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DeffNotTom t1_j2ukos5 wrote

It's extremely regulated, but easy to skirt. You're not going to check your relatives organs out at the funeral home.


silverman987 t1_j2unoz3 wrote

according to the article: "It is illegal in the United States to sell organs such as hearts, kidneys and tendons for transplant; they must be donated. But selling body parts such as heads, arms and spines – which is what Hess did – for use in research or education is not regulated by federal law."


DeffNotTom t1_j2uq7j3 wrote

Disingenuous wording there. It's illegal to steal body parts for any reason, which is what that person did. The two main categories of selling human remains are for legitimate education and research, which has a massive paper trail.. and collectors who deal on antiques. If you're selling or buying new human specimens as a collector, they're 100% stolen and you're already breaking the law.


silverman987 t1_j2usaud wrote

How is the wording disingenuous? The article says "selling body parts such as heads, arms and spines ... for use in research or education is not regulated by federal law."


newluna t1_j2xnyzm wrote

Selling anything stolen is illegal. The reason heart and other common life-saving organs are illegal to sell at all is that allowing so will create a whole lot of abuse. That doesn’t mean you can sell a “sellable” organ without the consent of the donor or their next of kin.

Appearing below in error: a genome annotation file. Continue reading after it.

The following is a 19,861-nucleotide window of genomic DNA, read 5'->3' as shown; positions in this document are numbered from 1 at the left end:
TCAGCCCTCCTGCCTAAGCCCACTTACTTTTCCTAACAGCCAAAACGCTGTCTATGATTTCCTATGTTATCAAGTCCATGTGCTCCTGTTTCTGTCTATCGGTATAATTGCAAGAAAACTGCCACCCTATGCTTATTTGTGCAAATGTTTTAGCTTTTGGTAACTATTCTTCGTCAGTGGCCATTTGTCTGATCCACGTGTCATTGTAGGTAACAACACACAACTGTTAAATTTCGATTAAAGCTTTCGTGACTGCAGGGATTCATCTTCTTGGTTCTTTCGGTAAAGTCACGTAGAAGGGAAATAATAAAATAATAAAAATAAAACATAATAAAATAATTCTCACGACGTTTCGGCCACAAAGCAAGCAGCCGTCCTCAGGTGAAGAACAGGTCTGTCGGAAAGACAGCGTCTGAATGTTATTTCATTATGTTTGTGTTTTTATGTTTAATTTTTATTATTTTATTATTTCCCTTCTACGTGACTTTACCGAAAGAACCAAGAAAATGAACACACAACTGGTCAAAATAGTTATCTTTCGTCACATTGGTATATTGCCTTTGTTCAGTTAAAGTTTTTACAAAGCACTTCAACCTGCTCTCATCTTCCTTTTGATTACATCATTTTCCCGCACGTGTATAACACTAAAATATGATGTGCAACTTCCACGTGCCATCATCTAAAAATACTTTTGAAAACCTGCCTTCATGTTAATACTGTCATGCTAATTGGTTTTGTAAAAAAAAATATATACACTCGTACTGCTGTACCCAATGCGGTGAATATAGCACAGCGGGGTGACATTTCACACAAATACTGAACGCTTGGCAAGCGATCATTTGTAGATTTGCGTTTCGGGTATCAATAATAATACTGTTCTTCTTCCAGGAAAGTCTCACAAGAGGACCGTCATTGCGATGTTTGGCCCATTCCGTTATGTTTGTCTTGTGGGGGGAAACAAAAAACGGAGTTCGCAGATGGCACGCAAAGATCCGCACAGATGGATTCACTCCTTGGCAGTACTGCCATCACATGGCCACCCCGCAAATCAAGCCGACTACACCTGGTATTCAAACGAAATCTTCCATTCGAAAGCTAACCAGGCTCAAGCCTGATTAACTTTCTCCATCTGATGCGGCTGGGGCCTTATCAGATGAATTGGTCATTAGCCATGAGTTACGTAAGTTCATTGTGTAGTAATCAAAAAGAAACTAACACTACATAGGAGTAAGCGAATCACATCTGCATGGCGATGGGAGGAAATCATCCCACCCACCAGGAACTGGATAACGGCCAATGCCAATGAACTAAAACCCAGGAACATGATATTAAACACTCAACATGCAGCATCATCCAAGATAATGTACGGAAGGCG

silverman987 t1_j2xowsk wrote

Correct and I didn't say you can. I'm only responding to OPs statement that there are regulations when in the article it clearly states there is not. Honestly, if there was this would not happen as often or be done so easily.


DeffNotTom t1_j2utc5b wrote

It's illegal to steal body parts from people. You need consent from the person before they die, or from their family, in order to do anything with them. Anyone buying body parts for a legitimate purpose ensures they have that paperwork. You cannot just walk into a funeral home and buy body parts. That's regulation. In a lot of those cases, the funeral home got consent from families through fraud or forged documents and sold to legitimate buyers who thought they had the right paperwork. They would have had everything they needed to beat the government in attempts of anymore oversight. In other cases she straight stole body parts and sold them on the black market in a way that wouldn't have been reported anyway. I'm not sure how you think the government is going to regulate someone selling things out of the backdoor of a funeral home when you can't check if the urn you got had all your loved ones pieces in it.


silverman987 t1_j2uu39n wrote

I was responding to your initial comment about regulation. You wrote it's regulated. The article says it's not regulated, at least not federally. Locally may be different, but on a federal level, there is no regulation.


DeffNotTom t1_j2uwl58 wrote

Again, it's disingenuous. It makes it sounds like there's a free for all and anyone can just purchase body parts from a funeral home. That's very obviouly not the case. Next time a loved one dies, try to keep anything other than created remains, or try to buy some that aren't from some antique medical collection. Get a signed contract, a will, religious declaratio, whatever legal documents you can think of. You can't. You're not going to write laws that will stop some shithead who's already breaking the law.


silverman987 t1_j2uwpln wrote

But I'm not. I'm just simply stating a fact. I'm pretty sure we're talking about different things now. This conversation is over.


DeffNotTom t1_j2ux5id wrote

"it's disingenuous" "How" "Because it makes it sound worse than it is" "We're talking about different things"